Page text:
Con Alma: A New Mexico Health Funder You Should Know

The Con Alma Health Foundation has an exclusive New Mexico focus, which makes it an excellent local funder to get familiar with. Like many foundations that we’ve covered in other cities across America, Con Alma emerged from the sale of an insurance company. Blue Cross and Blue Shield of New Mexico, a not-for-profit corporation, was sold off in the early 2000s, and state law required that its non-charitable assets of more than $20 million be set aside for a similar organization. Thus, the Con Alma Health Foundation was born, and today is the largest solely-dedicated health funder in the state.

But this isn’t a funder that shies away from anything that doesn’t involve a doctor-patient relationship. The foundation also considers human service needs, with special emphasis on culturally diverse, rural and tribal communities. Rather than direct services, Con Alma prefers to support programs that address systemic change and have other funding sources too.

By the time its 2013 annual report was published, the foundation had grown to over $25 million and had distributed more than $11 million to help New Mexicans improve their health. The average Con Alma grant size is about $10,000 to $15,000 and multi-year grants are available, too. Recent "small grants program" grantees include Appleseed of New Mexico, KRWG Radio in Las Cruces, and the New Mexico Community AIDS Partnership.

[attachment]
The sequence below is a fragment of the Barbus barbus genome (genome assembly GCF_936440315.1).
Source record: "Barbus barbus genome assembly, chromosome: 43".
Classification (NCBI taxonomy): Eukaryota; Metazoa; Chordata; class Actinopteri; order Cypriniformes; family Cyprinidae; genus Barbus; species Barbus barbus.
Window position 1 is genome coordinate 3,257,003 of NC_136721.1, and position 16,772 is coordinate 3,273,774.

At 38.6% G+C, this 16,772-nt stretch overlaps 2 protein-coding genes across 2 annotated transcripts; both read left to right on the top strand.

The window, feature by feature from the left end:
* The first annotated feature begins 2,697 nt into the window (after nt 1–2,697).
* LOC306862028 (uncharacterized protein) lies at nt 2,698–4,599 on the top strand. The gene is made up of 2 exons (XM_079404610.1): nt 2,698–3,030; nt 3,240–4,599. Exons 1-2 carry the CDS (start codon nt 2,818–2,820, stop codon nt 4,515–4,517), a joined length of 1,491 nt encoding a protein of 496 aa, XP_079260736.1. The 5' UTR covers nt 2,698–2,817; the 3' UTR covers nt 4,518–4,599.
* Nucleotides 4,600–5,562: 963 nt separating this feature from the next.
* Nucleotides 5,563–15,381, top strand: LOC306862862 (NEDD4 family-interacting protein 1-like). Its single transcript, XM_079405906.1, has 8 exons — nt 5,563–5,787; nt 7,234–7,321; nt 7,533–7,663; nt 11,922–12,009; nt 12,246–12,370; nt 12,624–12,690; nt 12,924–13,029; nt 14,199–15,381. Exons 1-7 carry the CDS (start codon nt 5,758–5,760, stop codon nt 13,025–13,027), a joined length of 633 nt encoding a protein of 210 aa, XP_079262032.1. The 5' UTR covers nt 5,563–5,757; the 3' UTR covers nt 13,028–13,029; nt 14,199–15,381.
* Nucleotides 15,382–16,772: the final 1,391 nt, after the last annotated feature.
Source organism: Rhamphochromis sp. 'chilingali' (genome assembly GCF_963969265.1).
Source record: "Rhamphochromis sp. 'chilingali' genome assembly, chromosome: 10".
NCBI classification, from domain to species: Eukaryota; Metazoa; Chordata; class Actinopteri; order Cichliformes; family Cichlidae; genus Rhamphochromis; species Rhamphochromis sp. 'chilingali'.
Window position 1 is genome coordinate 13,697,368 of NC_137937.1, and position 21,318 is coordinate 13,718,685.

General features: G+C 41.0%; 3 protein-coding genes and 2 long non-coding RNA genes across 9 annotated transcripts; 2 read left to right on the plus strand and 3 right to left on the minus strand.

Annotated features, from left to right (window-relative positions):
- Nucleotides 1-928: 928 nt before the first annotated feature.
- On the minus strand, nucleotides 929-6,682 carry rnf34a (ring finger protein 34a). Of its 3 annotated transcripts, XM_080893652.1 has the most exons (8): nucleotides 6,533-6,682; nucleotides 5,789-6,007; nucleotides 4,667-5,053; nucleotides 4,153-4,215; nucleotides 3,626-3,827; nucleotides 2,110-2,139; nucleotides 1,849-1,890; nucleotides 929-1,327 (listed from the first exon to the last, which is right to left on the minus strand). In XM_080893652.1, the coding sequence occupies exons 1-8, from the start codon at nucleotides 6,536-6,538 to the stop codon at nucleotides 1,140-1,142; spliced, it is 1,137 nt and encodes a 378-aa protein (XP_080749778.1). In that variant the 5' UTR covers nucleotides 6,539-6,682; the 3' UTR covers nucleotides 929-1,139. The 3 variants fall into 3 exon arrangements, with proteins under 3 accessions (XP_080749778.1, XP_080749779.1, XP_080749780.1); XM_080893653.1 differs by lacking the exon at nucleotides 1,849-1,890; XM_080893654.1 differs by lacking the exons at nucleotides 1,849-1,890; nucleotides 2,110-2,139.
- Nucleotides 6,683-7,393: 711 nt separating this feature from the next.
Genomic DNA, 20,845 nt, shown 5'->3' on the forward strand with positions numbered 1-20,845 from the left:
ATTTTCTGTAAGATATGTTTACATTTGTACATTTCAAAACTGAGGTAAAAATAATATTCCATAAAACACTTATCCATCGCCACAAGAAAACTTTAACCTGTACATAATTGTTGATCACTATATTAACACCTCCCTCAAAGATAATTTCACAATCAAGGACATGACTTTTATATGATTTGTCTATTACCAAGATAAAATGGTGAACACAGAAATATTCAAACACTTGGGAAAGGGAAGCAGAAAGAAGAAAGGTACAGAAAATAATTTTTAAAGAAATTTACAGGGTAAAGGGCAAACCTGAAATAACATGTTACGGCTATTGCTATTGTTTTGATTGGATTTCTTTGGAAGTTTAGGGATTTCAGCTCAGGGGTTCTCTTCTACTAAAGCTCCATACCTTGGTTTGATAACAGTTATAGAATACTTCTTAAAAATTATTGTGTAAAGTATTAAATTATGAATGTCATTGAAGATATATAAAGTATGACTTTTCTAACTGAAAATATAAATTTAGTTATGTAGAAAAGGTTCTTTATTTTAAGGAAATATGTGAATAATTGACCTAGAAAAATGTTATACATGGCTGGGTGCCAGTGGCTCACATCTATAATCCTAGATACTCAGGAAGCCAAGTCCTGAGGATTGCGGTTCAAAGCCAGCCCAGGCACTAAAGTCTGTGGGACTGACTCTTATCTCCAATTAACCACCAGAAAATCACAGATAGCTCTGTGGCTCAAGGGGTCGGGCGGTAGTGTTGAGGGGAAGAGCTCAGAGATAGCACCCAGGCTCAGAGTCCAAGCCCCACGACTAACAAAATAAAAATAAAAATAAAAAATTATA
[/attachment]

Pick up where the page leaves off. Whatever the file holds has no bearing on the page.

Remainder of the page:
Con Alma has another funding opportunity as well, known as the Northern New Mexico Health Grant Group (NNMHGG). This is a joint initiative with the Hospital Auxiliary of Los Alamos Medical Center that focuses more specifically on healthcare needs in Los Alamos, Rio Arriba and northern Santa Fe Counties. Recent NNMHGG grantees include the New Mexico chapter of the Alzheimer’s Association, Breath of My Heart Birthplace, and the Cancer Foundation for New Mexico.

Santa Fe native Denise Gonzales serves as the foundation’s program director. She's the former director of community philanthropy at the New Mexico Community Foundation. Dolores Roybal has been the foundation’s executive director since 2007, and she was once a program director at the Santa Fe Community Foundation. So clearly, even with a small staff size of just six, there’s a lot of local philanthropy experience in this office.




It’s important to note that the foundation doesn’t accept grant requests on an ongoing basis, as it has two primary grant cycles per year. Con Alma introduced an online application process in 2014, and the small grants cycle typically begins in April of each year. New Mexico health nonprofits should sign up for Con Alma’s mailing list to stay informed about upcoming deadlines.

The foundation’s 2012-2014 strategic plan involved lots of policy advocacy, nonprofit capacity building and collaboration, and building the endowment. But where Con Alma is headed in 2015 and beyond is yet to be determined. Send general questions to Individual staff email addresses and phone numbers are listed on the foundation website.